First team to tip is Stanford, which hosts Cal Poly at 4 p.m.
Then come Colorado and Arizona, then Washington and USC and Arizona State and Oregon State, then UCLA, then Cal and Oregon for the twin nightcaps.
Eleven teams -- all except Washington State -- crammed into seven hours.
Sunday, they'll do it all over again with five more games. Then four on Monday, and three on Tuesday.
All told, there are 23 games over five days.
For those with enough cranium capacity to download basketball during the football stretch run, we present a look at storylines for the opening weekend, and beyond ...
1. Who's on the court.
For the Hotline, this is topic 1A, 1B and 1C. Yes, it's tied to the corruption scandal. Of course it is.
If any player is unexpectedly held out -- if there has been no previous mention of injury or academic issue and no details are provided -- then make note:
The DNP could be tied to the FBI.
One example: USC wing De'Anthony Melton sat out of both exhibitions, and coach Andy Enfield has been mum on the topic.
If the Trojans have reason to believe Melton is/could become involved with the FBI or NCAA, they're smart to sit him.
Knowingly playing an ineligible athlete is a no-no of the first order.
Are there others? We'll know soon enough.
2. Transfers to watch.
The conference is well-stocked with touted transfers (both graduate and traditional) expected to make an immediate impact.
Atop the list are Oregon wing Elijah Brown (New Mexico), Cal big man Marcus Lee (Kentucky).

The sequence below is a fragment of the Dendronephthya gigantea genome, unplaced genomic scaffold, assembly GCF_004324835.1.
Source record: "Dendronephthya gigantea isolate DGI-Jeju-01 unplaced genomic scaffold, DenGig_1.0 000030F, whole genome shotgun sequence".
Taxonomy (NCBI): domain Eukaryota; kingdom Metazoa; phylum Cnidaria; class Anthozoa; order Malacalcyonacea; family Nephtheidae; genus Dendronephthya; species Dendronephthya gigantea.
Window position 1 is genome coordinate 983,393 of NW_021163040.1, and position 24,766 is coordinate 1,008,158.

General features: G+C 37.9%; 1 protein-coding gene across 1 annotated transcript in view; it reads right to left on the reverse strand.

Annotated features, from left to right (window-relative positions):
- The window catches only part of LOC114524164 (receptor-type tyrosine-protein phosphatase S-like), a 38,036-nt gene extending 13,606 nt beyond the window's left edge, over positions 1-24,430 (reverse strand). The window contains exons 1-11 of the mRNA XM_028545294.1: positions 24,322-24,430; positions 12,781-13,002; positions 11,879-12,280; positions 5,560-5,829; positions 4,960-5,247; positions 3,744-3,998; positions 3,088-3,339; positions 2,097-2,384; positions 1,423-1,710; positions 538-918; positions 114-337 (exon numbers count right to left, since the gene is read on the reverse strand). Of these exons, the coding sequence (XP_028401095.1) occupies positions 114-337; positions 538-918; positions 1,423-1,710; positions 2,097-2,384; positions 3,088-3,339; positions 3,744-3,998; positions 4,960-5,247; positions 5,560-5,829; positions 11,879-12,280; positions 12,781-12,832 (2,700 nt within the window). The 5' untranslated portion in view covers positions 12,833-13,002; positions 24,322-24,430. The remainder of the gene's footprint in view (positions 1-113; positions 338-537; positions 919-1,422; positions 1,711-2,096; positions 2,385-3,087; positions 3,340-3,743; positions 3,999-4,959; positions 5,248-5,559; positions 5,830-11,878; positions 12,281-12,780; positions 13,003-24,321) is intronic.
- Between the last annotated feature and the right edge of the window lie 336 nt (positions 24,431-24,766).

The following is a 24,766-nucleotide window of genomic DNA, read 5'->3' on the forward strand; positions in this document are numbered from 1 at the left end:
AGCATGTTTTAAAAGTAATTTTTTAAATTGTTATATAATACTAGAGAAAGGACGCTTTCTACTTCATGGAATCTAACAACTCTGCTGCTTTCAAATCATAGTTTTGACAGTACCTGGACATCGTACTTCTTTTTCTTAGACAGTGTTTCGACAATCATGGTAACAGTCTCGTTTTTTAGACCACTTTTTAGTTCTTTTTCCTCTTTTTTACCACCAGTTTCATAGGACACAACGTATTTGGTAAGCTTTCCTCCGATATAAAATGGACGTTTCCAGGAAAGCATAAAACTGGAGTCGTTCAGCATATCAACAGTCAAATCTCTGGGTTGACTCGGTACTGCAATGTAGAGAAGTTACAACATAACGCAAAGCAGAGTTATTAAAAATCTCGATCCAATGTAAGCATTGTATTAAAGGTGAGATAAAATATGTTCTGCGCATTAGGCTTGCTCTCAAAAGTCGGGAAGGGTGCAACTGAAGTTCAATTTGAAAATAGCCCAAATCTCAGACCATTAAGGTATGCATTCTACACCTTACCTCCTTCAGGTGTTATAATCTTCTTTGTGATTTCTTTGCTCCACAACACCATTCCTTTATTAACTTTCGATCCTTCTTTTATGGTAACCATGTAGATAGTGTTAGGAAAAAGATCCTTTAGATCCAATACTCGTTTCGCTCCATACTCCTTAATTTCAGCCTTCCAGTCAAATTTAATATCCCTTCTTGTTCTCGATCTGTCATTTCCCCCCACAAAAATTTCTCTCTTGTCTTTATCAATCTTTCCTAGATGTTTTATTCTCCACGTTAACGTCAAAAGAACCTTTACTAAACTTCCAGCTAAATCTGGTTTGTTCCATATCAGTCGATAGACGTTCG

But keep an eye on USC's Derryck Thornton (Duke) and Utah's Justin Bibbens (Long Beach State).
3. The RPI foundation.
The framework for evaluating the Pac-12 will be laid over the next six weeks -- the heart of non-conference play, when teams collect the quality wins and bad losses that stick with them through Selection Sunday.
The obvious high-level RPI game for the conference is UCLA's tangle with Georgia Tech in Shanghai.
But RPI-impact games can come from nowhere ... especially when the result takes the form of defeat to a second-tier team.
In other words, any a loss by the Pac-12 this weekend, aside from UCLA, becomes an immediate and lasting issue.
4. UCLA's freshmen.
At least, the ones not under house arrest.
As embarrassing and potentially serious as the shoplifting incident might be, LiAngelo Ball, Jalen Hill and Cody Riley are but half of UCLA's touted freshman class -- and not the top tier, in reality.
The Bruins' prized freshmen are wing Kris Wilkes and point guard Jaylen Hands, and neither was involved in the Louis Vuitton incident.
Considering what the Bruins lost in production, especially on the perimeter, Wilkes and Hands will play integral roles in limiting a backslide.
5. How bad is the bottom?
This issue will play out over the course of weeks, but we'll get an inkling over the next 72 hours.
There are bad teams in every conference every year. The key is to avoid the truly awful.
Last year, the Pac-12 had two teams in the RPI 200s, Washington and Oregon State.
The Beavers should be markedly better.
Not sure about the Huskies.
By the time the Hotline's first power ratings are published next week, we'll have an idea.
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